In the Land of the Dead, Stepping on the Tail of a Rainbow, Takashi Murakami’s exhibition of new paintings and sculptures, ends its run at the Gagosian Gallery today. The large-scale works explore the Japanese artist’s function within the contemporary art scene as he portrays Japanese religion and spirituality, the darkness of society, and artistic responses to natural disasters.
Prompted by the earthquake/tsunami/nuclear meltdown that devastated the Tohoku region of Japan on March 11, 2011, Murakami studied the work of Kano Kazunobu, whose 100 scrolls of Buddhist disciples featured frightening images of hell and suffering following the Great Asei Edo Earthquake of 1855, which killed more than 4,300 people.
Using faith and trauma as the meat and potatoes of Murakami’s message, the artist places the disciples, known as arhats, in contemporary settings that are chaotic and decadant. The Gagosian exhibition contains Buddhist and Shinto iconography, from the giant Bakuramon (sacred gate), to the larger-than-life demons, to the karajishi, the mythological lions that guard Buddhist temples.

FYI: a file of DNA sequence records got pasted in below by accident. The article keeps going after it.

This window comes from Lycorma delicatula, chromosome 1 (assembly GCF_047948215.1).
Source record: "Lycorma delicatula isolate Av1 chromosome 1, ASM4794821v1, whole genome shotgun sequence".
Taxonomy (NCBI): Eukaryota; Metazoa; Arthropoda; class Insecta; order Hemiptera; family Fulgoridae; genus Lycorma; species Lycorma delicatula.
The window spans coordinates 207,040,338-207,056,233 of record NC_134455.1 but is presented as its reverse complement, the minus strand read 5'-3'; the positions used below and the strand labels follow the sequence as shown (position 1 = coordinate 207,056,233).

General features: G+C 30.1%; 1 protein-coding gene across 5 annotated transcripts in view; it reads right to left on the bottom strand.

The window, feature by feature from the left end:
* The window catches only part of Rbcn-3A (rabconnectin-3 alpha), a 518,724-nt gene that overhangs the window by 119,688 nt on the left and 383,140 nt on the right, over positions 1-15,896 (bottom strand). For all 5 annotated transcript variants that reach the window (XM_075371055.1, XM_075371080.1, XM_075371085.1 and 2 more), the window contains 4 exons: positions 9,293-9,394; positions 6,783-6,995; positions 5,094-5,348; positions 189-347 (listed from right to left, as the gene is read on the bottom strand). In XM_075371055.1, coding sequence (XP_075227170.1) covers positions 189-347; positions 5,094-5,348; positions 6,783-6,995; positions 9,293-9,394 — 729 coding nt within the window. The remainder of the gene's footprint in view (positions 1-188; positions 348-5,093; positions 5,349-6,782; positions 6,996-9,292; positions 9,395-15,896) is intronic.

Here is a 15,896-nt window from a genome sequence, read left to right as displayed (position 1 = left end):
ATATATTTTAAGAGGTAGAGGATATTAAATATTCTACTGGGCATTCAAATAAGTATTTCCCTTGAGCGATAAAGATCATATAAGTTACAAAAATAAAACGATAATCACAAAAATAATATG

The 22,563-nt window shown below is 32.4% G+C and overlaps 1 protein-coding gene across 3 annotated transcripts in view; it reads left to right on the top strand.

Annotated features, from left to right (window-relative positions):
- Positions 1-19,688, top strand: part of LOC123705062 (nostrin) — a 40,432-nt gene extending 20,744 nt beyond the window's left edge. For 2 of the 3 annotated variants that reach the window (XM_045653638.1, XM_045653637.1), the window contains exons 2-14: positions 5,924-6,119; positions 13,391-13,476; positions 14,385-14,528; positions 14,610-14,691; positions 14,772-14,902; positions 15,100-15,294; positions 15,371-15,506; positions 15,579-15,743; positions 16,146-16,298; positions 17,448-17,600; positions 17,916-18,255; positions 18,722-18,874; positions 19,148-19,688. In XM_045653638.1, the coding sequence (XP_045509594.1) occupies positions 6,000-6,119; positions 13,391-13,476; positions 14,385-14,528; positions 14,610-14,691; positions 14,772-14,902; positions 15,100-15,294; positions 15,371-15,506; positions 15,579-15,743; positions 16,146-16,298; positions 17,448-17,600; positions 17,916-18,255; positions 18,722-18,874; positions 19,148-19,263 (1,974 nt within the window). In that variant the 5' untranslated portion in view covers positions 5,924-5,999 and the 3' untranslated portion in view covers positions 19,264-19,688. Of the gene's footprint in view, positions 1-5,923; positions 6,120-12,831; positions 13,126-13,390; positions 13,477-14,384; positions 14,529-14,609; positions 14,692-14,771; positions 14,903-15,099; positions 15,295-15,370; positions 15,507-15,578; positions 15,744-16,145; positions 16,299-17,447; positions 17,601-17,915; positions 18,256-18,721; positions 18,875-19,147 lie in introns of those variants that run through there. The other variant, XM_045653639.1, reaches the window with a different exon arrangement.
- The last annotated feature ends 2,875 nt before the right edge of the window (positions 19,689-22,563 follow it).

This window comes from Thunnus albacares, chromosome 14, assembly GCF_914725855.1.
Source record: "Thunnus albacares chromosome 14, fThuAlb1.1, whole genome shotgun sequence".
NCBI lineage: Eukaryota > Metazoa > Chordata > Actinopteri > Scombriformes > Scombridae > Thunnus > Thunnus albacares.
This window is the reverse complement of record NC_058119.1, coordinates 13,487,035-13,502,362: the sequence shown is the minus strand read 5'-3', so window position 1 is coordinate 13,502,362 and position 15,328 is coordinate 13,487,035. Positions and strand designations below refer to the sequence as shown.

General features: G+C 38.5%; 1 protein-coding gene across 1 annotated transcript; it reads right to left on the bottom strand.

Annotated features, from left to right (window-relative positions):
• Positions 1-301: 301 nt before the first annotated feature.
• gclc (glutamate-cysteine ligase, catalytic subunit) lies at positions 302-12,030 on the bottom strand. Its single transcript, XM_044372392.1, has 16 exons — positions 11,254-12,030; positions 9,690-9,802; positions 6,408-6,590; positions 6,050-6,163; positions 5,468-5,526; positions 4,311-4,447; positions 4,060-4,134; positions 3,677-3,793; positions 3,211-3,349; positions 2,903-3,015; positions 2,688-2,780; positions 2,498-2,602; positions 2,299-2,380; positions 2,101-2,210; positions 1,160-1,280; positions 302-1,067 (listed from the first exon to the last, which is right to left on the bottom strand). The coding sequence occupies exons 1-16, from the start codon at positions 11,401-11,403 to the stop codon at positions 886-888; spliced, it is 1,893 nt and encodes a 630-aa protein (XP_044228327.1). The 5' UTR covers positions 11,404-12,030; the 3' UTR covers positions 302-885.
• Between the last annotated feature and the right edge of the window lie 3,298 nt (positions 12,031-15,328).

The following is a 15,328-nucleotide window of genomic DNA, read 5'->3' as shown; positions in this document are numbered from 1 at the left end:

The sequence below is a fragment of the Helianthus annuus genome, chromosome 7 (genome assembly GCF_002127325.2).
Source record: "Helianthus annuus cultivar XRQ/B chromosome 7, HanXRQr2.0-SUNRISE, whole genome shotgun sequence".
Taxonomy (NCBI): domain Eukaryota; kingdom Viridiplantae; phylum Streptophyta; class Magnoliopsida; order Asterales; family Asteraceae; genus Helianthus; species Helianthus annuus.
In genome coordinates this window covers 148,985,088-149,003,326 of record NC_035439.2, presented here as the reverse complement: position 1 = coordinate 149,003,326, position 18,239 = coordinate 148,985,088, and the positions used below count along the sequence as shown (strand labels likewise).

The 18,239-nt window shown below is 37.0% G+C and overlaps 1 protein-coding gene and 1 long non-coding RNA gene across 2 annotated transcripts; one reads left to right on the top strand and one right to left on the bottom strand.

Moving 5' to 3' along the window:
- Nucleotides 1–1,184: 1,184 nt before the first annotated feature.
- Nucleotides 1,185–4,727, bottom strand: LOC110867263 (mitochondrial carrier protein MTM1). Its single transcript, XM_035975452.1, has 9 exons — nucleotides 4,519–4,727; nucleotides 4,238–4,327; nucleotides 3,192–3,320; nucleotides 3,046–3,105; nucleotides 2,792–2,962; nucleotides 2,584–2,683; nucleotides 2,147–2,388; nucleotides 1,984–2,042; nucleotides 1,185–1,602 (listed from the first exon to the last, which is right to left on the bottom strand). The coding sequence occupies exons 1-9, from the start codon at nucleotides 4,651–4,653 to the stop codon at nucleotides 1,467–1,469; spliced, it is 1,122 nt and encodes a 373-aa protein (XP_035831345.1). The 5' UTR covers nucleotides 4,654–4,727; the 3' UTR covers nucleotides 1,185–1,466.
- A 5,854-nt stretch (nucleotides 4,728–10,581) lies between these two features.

Murakami’s paintings are bright and colorful, belying his darker themes. The cute karajishi frolic on mounds of skulls.
Isle of the Dead mixes religious imagery with disturbing manga-style characters.
Happy flowers mingle in front of skulls.
The devil is in the details: Murakami hides himself in a couple of paintings.
And this sculpture is a self-portrait of the artist.
Daruma is coated in gold leaf and took eight years to produce.
Recurring character Mr. DOB makes an appearance.
Fluctuations in Space-Time is an example of the modern technology Murakami uses in his works.
This detail of The Golden Age: Korin – Kansei harkens back to classical Japanese techniques with lacquer and gold leaf.
Murakami used a record number of staff for this exhibition at the Gagosian, employing up to 150 people who worked around the clock in shifts. The result is an impeccable look at society and spirituality in a modern setting that mixes old with new.